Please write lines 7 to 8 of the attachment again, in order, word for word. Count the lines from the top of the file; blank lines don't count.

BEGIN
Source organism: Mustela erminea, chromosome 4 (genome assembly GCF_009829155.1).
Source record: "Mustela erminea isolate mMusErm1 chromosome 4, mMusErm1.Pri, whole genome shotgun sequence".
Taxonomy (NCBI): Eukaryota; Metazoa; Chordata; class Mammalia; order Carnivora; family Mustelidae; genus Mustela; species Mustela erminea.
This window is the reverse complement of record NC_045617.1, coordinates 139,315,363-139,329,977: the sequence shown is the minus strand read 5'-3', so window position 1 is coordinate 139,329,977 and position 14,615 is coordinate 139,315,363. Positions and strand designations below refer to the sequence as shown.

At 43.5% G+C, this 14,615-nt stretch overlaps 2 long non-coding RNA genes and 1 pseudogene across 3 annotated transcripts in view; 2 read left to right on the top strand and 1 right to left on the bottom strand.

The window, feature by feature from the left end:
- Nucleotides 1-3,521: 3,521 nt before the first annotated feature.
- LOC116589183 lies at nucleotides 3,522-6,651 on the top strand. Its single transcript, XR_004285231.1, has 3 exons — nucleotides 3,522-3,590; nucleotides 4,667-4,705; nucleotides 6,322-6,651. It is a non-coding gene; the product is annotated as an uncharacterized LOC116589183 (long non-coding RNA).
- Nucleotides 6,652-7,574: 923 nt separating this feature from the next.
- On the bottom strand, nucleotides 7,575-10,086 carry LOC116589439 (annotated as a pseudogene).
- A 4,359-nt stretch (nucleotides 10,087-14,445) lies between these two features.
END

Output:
- Nucleotides 1-3,521: 3,521 nt before the first annotated feature.
- LOC116589183 lies at nucleotides 3,522-6,651 on the top strand. Its single transcript, XR_004285231.1, has 3 exons — nucleotides 3,522-3,590; nucleotides 4,667-4,705; nucleotides 6,322-6,651. It is a non-coding gene; the product is annotated as an uncharacterized LOC116589183 (long non-coding RNA).